The single most important source of information on your child’s progress is the classroom teacher.  The teacher talks with you after school, at the IEP meeting, and at consistently scheduled conferences.  The teacher completes your child’s progress reports and corresponds back and forth with you.  The teacher talks with the school psychologist, the physical therapist, the speech and language therapist, the resource specialists and administrators about your child’s needs and progress, and then the teacher communicates with you.

 

The abundance of information between you and the teacher will depend mainly upon your relationship with one another.  If the teacher perceives you as a proactive parent who also understands the needs and problems of a teacher, and if you believe the teacher can teach your child effectively, you will probably receive plenty of up-to-date, specific information about your child’s progress.  But how do you as a parent develop this cooperative relationship with your child’s teacher?  You may wish to try some of the following suggestions:

 

  •  Try to develop a personal relationship with your child’s teacher.  Let the teacher know that you are working together with them as a partner in educating your child.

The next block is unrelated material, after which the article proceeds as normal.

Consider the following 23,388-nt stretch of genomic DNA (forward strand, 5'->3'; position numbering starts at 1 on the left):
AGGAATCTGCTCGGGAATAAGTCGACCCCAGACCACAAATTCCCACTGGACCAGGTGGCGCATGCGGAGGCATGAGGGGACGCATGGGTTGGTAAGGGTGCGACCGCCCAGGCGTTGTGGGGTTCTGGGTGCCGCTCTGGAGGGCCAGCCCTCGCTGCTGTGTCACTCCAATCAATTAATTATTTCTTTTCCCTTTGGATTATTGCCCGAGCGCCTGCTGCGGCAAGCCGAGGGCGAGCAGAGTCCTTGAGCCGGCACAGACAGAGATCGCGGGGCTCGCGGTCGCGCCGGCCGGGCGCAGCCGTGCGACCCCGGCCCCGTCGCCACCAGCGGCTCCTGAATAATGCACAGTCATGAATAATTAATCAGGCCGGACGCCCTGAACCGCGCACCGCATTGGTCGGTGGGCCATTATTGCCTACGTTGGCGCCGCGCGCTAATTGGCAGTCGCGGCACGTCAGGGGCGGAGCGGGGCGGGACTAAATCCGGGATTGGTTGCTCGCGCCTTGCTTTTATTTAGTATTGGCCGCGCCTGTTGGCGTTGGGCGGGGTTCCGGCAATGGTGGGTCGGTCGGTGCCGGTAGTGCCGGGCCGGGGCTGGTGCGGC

•  Give the teachers and specialists sufficient time to get to know your child before asking their opinions about your child’s progress, problems, the appropriateness of the program, and so forth.

 

  •  Let the teachers and specialists know you understand the difficulties they frequently face in doing their jobs – be empathetic to their needs, too!

 

  •  Prepare for conferences in advance by developing and bringing with you a list of questions, concerns, and comments.  This saves everybody time and ensures that nothing important will be overlooked.

 

  •  Let teachers and specialists know what is important to you in the education and development of your child.

 

  •  Discuss and share your plan for monitoring your child’s IEP, and follow through with that plan.

 

  •  Discuss problems you believe have arisen in implementing the IEP with the teachers and specialists involved.  Don’t begin by going right to the school administrators.

 

  •  Consider ways you might volunteer time or materials for the classroom.

 

As these relationships are developed and strengthened, you will experience more and more confidence in your ability to know and understand your child’s progress and the extent to which her IEP is actually being implemented.

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Karina Richland, M.A. is the Founder and Director of PRIDE Learning Centers, located in Los Angeles and Orange County.  Ms. Richland is a certified reading and learning disability specialist.   Ms. Richland speaks frequently to parents, teachers, and professionals on learning differences, and writes for several journals and publications.  You can reach her by email at karina@pridelearningcenter.com or visit the PRIDE Learning Center website at: www.pridelearningcenter.com

 

 

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